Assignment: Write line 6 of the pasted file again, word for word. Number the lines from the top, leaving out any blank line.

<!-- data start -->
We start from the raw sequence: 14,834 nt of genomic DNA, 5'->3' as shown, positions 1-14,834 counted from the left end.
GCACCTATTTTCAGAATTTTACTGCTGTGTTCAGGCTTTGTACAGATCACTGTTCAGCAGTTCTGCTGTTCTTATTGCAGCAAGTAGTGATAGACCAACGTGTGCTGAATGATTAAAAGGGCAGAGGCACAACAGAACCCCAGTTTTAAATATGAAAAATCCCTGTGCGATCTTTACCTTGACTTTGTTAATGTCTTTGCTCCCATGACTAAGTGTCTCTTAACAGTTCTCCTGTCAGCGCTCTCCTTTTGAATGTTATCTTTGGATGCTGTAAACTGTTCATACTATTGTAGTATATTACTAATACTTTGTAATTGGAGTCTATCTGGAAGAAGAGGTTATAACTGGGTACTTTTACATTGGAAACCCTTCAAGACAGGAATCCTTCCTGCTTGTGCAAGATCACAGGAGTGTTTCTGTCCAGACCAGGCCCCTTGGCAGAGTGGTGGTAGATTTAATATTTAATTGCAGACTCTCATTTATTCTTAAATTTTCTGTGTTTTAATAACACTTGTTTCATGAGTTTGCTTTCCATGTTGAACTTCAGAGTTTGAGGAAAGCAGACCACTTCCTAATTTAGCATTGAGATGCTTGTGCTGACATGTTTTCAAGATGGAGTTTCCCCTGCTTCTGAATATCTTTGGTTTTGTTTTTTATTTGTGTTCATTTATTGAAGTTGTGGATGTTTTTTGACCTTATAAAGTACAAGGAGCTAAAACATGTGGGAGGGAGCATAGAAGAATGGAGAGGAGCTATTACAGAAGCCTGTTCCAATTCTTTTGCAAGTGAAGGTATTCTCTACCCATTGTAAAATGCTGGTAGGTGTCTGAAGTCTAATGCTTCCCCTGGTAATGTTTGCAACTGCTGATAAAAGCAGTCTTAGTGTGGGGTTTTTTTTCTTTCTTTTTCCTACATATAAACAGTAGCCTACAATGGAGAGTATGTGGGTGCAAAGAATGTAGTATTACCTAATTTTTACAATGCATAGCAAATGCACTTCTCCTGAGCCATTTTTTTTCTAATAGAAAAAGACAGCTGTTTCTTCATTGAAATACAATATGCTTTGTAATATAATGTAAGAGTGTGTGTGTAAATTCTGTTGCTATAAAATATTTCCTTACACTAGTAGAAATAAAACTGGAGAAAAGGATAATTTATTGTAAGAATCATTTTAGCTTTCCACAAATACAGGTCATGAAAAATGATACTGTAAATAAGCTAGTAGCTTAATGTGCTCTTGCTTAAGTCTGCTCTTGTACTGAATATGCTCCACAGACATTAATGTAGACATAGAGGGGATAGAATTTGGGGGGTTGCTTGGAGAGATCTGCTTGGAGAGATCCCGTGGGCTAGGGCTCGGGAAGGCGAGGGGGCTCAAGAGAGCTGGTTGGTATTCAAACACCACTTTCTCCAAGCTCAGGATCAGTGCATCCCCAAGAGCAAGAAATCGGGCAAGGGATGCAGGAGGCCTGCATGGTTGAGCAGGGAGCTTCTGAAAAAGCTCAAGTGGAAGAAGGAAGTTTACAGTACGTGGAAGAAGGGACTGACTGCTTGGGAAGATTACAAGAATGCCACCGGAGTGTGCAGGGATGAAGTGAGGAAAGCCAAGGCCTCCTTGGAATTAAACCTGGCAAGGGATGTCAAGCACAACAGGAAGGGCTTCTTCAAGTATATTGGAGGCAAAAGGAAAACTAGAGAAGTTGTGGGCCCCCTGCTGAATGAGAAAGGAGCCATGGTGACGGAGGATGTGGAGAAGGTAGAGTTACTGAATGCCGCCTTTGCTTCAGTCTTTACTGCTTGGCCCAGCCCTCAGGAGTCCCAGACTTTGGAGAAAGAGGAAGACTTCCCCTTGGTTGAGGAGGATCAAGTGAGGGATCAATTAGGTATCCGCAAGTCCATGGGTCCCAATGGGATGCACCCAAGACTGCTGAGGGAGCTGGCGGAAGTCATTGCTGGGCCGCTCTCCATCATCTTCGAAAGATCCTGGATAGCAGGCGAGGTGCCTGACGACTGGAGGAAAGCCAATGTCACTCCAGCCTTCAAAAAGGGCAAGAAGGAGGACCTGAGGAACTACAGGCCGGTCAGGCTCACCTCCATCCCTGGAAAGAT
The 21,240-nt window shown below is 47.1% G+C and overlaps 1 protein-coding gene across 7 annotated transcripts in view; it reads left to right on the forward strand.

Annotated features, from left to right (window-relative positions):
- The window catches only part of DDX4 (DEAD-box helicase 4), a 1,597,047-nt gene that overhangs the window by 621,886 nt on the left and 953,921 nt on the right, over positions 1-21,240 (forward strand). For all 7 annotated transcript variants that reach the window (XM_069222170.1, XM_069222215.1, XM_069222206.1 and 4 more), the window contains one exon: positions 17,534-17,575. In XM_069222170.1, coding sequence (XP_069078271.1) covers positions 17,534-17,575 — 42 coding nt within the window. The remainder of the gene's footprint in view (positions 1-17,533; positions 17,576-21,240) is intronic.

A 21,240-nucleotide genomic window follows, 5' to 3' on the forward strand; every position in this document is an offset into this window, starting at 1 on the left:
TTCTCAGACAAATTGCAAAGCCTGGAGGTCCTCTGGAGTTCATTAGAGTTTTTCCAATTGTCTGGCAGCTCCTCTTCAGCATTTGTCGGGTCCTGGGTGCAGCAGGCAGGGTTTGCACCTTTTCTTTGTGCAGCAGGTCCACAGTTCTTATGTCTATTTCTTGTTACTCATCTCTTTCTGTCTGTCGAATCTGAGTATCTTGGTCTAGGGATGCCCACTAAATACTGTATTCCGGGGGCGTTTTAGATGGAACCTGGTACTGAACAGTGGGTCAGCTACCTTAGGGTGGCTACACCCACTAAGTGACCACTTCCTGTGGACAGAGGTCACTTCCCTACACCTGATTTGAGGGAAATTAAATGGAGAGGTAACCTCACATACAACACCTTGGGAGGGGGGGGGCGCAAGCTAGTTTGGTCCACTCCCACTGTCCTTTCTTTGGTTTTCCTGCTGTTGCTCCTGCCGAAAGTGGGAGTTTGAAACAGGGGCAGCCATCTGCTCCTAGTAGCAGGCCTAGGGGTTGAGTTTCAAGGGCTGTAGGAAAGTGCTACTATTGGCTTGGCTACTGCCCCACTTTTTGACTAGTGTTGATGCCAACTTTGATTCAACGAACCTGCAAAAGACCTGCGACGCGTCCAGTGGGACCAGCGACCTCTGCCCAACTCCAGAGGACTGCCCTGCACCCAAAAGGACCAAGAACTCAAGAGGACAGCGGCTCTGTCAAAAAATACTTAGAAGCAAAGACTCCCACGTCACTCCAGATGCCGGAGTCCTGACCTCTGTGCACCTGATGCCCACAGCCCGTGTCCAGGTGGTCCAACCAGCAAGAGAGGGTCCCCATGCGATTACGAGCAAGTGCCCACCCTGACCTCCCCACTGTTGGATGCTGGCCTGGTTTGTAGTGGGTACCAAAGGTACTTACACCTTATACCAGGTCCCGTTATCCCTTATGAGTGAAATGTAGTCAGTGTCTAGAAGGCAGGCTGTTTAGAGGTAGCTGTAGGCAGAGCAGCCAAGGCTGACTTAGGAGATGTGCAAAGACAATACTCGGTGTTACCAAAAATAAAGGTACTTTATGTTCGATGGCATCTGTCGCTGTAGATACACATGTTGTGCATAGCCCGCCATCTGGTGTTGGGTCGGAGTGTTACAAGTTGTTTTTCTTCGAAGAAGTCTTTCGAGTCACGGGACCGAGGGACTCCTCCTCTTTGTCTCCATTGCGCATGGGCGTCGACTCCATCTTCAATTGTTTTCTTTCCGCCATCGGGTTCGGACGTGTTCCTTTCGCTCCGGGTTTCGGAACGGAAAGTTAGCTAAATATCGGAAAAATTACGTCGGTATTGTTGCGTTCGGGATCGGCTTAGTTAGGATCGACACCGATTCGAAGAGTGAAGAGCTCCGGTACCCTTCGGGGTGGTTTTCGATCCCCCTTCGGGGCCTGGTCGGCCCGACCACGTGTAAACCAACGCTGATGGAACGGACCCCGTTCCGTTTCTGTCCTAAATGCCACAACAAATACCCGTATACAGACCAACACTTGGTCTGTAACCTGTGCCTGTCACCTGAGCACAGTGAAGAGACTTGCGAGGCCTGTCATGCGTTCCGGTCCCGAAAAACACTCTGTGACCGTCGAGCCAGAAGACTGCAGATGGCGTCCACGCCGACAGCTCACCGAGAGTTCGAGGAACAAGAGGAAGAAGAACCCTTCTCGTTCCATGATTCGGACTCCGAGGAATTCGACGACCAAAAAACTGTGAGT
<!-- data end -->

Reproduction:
A 21,240-nucleotide genomic window follows, 5' to 3' on the forward strand; every position in this document is an offset into this window, starting at 1 on the left: